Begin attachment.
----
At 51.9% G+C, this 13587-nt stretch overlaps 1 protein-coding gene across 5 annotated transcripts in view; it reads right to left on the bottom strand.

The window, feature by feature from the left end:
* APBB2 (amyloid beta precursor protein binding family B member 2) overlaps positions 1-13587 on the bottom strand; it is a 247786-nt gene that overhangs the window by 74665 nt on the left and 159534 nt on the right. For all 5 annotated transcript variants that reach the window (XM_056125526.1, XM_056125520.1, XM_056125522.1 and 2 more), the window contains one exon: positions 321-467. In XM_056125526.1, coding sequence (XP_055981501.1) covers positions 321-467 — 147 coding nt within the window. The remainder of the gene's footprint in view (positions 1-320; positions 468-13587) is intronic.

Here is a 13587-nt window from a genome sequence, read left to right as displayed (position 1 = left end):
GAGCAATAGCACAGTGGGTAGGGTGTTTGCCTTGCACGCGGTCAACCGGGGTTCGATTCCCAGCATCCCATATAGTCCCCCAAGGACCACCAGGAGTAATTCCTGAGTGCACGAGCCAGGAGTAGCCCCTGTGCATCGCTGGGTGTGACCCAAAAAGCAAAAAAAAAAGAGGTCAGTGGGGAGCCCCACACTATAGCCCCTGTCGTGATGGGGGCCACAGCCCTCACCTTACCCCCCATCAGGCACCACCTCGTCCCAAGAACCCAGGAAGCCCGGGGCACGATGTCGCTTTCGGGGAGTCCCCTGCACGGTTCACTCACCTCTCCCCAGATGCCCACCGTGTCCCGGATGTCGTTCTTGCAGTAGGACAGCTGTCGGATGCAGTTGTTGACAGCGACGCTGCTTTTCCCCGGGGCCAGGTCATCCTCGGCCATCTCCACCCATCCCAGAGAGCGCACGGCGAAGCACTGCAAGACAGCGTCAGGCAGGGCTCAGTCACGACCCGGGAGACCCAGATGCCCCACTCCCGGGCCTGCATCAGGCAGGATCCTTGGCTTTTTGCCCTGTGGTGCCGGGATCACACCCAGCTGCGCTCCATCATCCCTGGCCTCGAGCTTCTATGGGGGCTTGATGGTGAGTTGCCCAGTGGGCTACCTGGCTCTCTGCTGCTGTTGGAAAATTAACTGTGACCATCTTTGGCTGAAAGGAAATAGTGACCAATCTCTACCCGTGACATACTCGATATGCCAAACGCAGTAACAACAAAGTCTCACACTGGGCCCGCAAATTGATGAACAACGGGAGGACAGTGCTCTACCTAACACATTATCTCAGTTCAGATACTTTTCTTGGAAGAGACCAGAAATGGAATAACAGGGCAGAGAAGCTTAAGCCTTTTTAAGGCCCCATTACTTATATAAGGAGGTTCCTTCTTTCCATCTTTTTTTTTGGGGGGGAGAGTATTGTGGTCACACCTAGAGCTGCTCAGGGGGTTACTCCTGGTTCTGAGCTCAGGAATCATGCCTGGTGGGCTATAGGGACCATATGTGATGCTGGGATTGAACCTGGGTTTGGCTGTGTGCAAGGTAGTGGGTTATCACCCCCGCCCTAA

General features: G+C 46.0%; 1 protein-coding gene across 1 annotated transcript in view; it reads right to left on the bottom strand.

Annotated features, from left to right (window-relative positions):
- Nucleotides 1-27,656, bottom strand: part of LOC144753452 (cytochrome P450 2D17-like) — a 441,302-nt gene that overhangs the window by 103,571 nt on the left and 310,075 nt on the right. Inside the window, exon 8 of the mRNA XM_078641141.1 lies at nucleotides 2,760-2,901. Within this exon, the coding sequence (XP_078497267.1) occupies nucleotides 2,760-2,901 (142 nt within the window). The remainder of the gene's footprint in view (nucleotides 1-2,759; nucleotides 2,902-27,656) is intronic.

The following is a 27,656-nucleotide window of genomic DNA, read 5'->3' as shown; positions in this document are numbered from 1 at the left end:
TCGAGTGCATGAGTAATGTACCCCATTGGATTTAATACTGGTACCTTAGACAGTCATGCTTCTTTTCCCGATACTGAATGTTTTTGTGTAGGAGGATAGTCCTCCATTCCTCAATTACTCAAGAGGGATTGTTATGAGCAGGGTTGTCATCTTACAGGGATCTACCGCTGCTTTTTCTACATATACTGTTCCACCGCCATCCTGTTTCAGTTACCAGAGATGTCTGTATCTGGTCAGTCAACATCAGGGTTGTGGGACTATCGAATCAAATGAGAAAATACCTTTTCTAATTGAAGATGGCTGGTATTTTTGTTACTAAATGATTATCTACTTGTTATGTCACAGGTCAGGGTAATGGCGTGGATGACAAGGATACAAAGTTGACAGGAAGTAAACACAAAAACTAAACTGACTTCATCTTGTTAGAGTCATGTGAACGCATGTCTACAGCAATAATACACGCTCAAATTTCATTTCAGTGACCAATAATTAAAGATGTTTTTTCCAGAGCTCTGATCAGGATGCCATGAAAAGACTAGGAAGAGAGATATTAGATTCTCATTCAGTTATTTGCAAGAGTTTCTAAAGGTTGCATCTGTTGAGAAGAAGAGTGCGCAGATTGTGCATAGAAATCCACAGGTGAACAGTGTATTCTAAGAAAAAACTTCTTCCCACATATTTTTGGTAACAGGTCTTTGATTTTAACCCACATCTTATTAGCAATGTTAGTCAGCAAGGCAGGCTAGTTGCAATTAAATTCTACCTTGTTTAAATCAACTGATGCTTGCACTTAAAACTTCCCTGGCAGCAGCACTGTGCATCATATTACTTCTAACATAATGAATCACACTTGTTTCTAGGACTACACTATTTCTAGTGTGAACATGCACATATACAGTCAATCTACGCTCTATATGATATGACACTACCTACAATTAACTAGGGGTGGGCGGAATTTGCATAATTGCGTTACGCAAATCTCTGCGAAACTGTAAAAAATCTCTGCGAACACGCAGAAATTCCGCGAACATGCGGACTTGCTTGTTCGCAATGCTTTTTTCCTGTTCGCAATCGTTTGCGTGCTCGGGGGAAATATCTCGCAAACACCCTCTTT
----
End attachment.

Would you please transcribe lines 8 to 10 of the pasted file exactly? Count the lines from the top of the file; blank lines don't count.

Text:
- Nucleotides 1-27,656, bottom strand: part of LOC144753452 (cytochrome P450 2D17-like) — a 441,302-nt gene that overhangs the window by 103,571 nt on the left and 310,075 nt on the right. Inside the window, exon 8 of the mRNA XM_078641141.1 lies at nucleotides 2,760-2,901. Within this exon, the coding sequence (XP_078497267.1) occupies nucleotides 2,760-2,901 (142 nt within the window). The remainder of the gene's footprint in view (nucleotides 1-2,759; nucleotides 2,902-27,656) is intronic.

The following is a 27,656-nucleotide window of genomic DNA, read 5'->3' as shown; positions in this document are numbered from 1 at the left end:
TCGAGTGCATGAGTAATGTACCCCATTGGATTTAATACTGGTACCTTAGACAGTCATGCTTCTTTTCCCGATACTGAATGTTTTTGTGTAGGAGGATAGTCCTCCATTCCTCAATTACTCAAGAGGGATTGTTATGAGCAGGGTTGTCATCTTACAGGGATCTACCGCTGCTTTTTCTACATATACTGTTCCACCGCCATCCTGTTTCAGTTACCAGAGATGTCTGTATCTGGTCAGTCAACATCAGGGTTGTGGGACTATCGAATCAAATGAGAAAATACCTTTTCTAATTGAAGATGGCTGGTATTTTTGTTACTAAATGATTATCTACTTGTTATGTCACAGGTCAGGGTAATGGCGTGGATGACAAGGATACAAAGTTGACAGGAAGTAAACACAAAAACTAAACTGACTTCATCTTGTTAGAGTCATGTGAACGCATGTCTACAGCAATAATACACGCTCAAATTTCATTTCAGTGACCAATAATTAAAGATGTTTTTTCCAGAGCTCTGATCAGGATGCCATGAAAAGACTAGGAAGAGAGATATTAGATTCTCATTCAGTTATTTGCAAGAGTTTCTAAAGGTTGCATCTGTTGAGAAGAAGAGTGCGCAGATTGTGCATAGAAATCCACAGGTGAACAGTGTATTCTAAGAAAAAACTTCTTCCCACATATTTTTGGTAACAGGTCTTTGATTTTAACCCACATCTTATTAGCAATGTTAGTCAGCAAGGCAGGCTAGTTGCAATTAAATTCTACCTTGTTTAAATCAACTGATGCTTGCACTTAAAACTTCCCTGGCAGCAGCACTGTGCATCATATTACTTCTAACATAATGAATCACACTTGTTTCTAGGACTACACTATTTCTAGTGTGAACATGCACATATACAGTCAATCTACGCTCTATATGATATGACACTACCTACAATTAACTAGGGGTGGGCGGAATTTGCATAATTGCGTTACGCAAATCTCTGCGAAACTGTAAAAAATCTCTGCGAACACGCAGAAATTCCGCGAACATGCGGACTTGCTTGTTCGCAATGCTTTTTTCCTGTTCGCAATCGTTTGCGTGCTCGGGGGAAATATCTCGCAAACACCCTCTTT